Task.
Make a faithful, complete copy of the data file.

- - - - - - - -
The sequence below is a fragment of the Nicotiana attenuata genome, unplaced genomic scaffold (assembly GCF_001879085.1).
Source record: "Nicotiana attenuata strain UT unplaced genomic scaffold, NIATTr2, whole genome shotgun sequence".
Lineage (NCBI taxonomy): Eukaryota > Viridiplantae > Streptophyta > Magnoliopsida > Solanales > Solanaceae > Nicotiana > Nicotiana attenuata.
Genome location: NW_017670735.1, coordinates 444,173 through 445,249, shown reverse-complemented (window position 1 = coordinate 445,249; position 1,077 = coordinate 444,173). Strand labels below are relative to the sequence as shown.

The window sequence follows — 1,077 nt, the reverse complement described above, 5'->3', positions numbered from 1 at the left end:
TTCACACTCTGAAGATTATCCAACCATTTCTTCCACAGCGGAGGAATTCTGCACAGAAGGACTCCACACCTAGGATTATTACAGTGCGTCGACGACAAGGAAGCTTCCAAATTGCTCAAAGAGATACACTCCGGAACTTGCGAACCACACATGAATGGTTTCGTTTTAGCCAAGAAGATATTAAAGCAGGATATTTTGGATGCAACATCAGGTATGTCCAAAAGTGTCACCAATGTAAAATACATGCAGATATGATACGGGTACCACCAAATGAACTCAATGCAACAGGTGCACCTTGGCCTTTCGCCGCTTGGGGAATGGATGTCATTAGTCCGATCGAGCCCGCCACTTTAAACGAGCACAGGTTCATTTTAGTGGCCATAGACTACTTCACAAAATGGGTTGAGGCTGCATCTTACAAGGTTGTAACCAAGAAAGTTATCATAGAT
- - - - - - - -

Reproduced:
The sequence below is a fragment of the Nicotiana attenuata genome, unplaced genomic scaffold (assembly GCF_001879085.1).
Source record: "Nicotiana attenuata strain UT unplaced genomic scaffold, NIATTr2, whole genome shotgun sequence".
Lineage (NCBI taxonomy): Eukaryota > Viridiplantae > Streptophyta > Magnoliopsida > Solanales > Solanaceae > Nicotiana > Nicotiana attenuata.
Genome location: NW_017670735.1, coordinates 444,173 through 445,249, shown reverse-complemented (window position 1 = coordinate 445,249; position 1,077 = coordinate 444,173). Strand labels below are relative to the sequence as shown.

The window sequence follows — 1,077 nt, the reverse complement described above, 5'->3', positions numbered from 1 at the left end:
TTCACACTCTGAAGATTATCCAACCATTTCTTCCACAGCGGAGGAATTCTGCACAGAAGGACTCCACACCTAGGATTATTACAGTGCGTCGACGACAAGGAAGCTTCCAAATTGCTCAAAGAGATACACTCCGGAACTTGCGAACCACACATGAATGGTTTCGTTTTAGCCAAGAAGATATTAAAGCAGGATATTTTGGATGCAACATCAGGTATGTCCAAAAGTGTCACCAATGTAAAATACATGCAGATATGATACGGGTACCACCAAATGAACTCAATGCAACAGGTGCACCTTGGCCTTTCGCCGCTTGGGGAATGGATGTCATTAGTCCGATCGAGCCCGCCACTTTAAACGAGCACAGGTTCATTTTAGTGGCCATAGACTACTTCACAAAATGGGTTGAGGCTGCATCTTACAAGGTTGTAACCAAGAAAGTTATCATAGAT